"Who did you help today?" may seem a simple question, but the power lies in asking. Because when we ask that question, we remind not only ourselves, but also others, to help someone else. And if 4.7 million people in New Zealand could answer this question positively, imagine the type of change we can all make!
This is the question Who Did You Help Today founder Stacey Shortall asks her children every night at the dinner table. When she happened to mention it during an awards speech, the question gained its own momentum, and the Who Did You Help Today charity was created. This has now grown to include three very different projects, all of which support creating positive change within our communities.
Our children are never too young to learn the value and joy that comes from helping others, and by asking children, "Who did you help today?" every day, we can encourage them to unleash the magic of helping.
TEACHING CHILDREN TO HELP OTHERS
The bottom line is that children want to help, so how do we as adults nurture and guide them to form a lifelong habit of helping others? Children are a wealth of information, so a great way to start is by asking them to write their own list of the things they believe might help make someone else's day better.
The ways our children help don't need to be big, but they do need to teach recognition of situations where someone might need a helping hand and what they can do to help. We need to encourage all efforts, and while the level of help will depend on the child's age, children need to understand that helping otherNew Zealanders each and every day iswhat matters and, while you may neverknow the impact your interaction will have, it is likely to help someone.
TIPS FOR PRESCHOOLERS
For preschoolers, helping can be as simple as giving them a household job, such as putting away their toys when they've finished playing or suggest they help their early childhood teacher pack up the paints. They might even want to give one of their many homemade artworks to a friend.
TIPS FOR OLDER CHILDREN
As children get older, helping others might be about helping an elderly neighbour with their rubbish bins, picking up rubbish around school, doing household jobs like setting the dinner table, or unpacking the dishwasher. All of these, while they may seem like small gestures, encourage our children to understand how helping others makes a difference.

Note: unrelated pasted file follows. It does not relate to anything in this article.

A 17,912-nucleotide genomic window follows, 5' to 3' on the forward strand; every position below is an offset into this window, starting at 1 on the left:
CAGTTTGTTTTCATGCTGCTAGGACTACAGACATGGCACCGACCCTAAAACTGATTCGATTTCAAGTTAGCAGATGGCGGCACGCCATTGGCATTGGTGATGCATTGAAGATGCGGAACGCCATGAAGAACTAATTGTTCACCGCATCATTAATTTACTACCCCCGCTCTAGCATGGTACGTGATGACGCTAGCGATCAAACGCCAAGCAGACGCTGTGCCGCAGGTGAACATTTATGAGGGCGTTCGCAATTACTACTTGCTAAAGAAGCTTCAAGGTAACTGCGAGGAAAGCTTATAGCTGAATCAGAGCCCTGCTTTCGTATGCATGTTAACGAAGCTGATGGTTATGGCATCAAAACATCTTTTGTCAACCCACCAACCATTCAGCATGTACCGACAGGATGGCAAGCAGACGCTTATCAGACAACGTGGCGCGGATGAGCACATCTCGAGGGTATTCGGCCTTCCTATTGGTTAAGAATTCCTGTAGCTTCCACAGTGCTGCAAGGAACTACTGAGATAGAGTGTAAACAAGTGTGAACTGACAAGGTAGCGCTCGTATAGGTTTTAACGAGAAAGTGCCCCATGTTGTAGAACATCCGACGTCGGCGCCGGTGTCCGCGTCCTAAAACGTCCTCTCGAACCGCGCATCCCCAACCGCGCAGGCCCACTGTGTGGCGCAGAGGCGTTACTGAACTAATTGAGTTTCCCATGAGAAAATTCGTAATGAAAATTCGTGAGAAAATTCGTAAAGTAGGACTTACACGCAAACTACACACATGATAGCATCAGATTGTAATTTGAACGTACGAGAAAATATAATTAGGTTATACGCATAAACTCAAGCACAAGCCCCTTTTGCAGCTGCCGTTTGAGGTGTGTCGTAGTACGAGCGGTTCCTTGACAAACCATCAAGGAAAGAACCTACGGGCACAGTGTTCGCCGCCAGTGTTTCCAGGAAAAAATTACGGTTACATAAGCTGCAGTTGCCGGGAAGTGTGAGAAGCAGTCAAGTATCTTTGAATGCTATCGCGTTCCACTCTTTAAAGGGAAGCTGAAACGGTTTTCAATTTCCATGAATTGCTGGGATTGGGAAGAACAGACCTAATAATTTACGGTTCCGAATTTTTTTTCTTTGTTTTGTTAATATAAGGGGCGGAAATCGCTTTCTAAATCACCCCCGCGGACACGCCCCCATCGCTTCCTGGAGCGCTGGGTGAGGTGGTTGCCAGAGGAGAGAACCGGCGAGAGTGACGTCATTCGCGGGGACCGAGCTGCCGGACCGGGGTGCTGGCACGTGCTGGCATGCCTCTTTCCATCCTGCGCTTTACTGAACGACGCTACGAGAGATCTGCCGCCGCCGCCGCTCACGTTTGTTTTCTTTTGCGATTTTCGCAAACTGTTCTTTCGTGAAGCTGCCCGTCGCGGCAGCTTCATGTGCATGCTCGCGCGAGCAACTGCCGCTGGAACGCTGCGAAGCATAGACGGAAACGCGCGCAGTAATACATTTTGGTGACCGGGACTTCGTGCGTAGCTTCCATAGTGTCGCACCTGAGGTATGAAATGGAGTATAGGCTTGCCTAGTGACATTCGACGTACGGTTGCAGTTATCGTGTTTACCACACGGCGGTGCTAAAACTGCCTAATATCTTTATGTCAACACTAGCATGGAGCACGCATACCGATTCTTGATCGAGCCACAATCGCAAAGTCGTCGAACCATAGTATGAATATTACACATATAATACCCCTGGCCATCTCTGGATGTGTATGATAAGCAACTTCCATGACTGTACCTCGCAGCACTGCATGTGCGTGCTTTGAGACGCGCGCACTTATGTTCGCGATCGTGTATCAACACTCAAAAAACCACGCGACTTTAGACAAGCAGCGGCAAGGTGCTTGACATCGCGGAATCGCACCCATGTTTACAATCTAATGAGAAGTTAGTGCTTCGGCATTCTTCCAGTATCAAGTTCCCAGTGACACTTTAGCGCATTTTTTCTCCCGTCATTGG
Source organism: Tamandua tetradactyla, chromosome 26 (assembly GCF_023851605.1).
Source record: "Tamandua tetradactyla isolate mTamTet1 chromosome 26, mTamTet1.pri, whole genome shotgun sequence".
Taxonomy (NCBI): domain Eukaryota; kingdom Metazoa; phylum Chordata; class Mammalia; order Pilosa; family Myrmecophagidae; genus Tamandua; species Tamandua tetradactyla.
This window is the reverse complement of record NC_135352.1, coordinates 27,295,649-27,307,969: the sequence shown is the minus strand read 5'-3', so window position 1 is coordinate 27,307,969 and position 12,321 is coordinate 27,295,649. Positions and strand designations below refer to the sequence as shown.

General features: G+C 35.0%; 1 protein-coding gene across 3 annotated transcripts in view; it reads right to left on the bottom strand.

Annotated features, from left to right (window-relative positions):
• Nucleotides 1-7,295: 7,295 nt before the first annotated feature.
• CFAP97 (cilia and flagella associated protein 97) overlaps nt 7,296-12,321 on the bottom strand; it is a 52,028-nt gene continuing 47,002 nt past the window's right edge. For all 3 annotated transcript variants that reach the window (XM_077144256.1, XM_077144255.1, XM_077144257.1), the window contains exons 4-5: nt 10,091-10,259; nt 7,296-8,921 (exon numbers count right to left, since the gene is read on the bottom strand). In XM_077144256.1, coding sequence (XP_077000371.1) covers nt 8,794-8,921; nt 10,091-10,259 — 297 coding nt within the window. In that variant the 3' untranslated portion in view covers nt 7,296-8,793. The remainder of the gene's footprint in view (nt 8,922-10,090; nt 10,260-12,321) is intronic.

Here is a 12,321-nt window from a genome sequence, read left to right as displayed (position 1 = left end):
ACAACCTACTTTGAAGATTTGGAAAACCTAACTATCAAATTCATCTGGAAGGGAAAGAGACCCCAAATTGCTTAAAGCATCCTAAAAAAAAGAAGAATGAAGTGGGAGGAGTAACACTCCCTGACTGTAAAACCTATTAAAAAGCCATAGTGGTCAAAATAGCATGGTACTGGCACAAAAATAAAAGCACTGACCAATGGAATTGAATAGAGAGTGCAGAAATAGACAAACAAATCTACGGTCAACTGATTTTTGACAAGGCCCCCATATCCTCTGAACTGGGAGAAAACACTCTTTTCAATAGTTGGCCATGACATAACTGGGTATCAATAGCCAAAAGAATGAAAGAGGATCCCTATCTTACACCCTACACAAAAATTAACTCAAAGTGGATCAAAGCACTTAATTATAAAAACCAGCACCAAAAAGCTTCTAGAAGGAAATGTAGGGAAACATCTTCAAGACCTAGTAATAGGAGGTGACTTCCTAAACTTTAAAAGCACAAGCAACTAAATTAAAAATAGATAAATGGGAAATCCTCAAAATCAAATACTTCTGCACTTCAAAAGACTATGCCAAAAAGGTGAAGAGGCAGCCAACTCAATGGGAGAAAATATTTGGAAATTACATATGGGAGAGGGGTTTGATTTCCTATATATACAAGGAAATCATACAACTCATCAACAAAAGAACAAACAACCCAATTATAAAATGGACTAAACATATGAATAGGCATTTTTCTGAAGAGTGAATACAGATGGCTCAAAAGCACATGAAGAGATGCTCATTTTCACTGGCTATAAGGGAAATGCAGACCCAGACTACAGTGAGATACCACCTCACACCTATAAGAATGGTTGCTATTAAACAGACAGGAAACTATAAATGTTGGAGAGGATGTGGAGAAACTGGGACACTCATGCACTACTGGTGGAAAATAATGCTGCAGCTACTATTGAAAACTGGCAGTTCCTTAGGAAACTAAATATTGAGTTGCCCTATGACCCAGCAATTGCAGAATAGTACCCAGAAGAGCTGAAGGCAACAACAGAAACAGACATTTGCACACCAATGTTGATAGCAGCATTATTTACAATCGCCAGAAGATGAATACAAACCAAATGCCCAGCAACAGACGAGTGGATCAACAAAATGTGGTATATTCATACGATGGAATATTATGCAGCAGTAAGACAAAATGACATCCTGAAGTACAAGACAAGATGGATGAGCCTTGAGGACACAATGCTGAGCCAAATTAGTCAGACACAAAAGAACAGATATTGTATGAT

TIPS FOR FAMILIES
Once they're ready, turn helping into a family effort. Talk to your children first and find out what might interest them, what issues they care about, or what causes they would like to support. Are they concerned about the environment? Do they care about abandoned or rescued animals? How about elderly people who don't have any family to visit them? Or maybe it's poverty, homelessness, or sickness?
Depending on what your child is interested in and what you agree as a family, helping could be as simple as cleaning out wardrobes and bookcases and then going together to a charity shop to donate clothes, shoes, and books. You could look for a volunteer activity in your community. The internet or local library are good sources of information about organisations that are looking for volunteers. Depending on the age of your children, HelpTank (helptank.nz) might help you identify some wonderful volunteering opportunities. While many parents of young children have little time in their daily routines and the thought of adding more to that day is somewhat daunting, even small efforts, that make a difference to others, help our children learn the value of helping others.
SHOW REAL-LIFE HELPERS
Another good and easy way to help our children understand the impact of helping others is by showing them real-life examples. While our world is overrun with tough issues, there are good things that are happening and good people trying to help. You can help make your own children feel better about the world they live in by finding articles about students who are volunteering to help others. This will also get children thinking how they might be able to help make a difference.
When we encourage children to help, they learn to appreciate the value that comes from helping others. Asking our children a simple question such as "Who did you help today?" will remind them that they can make a positive difference not only to individuals,but to the communities we all live in.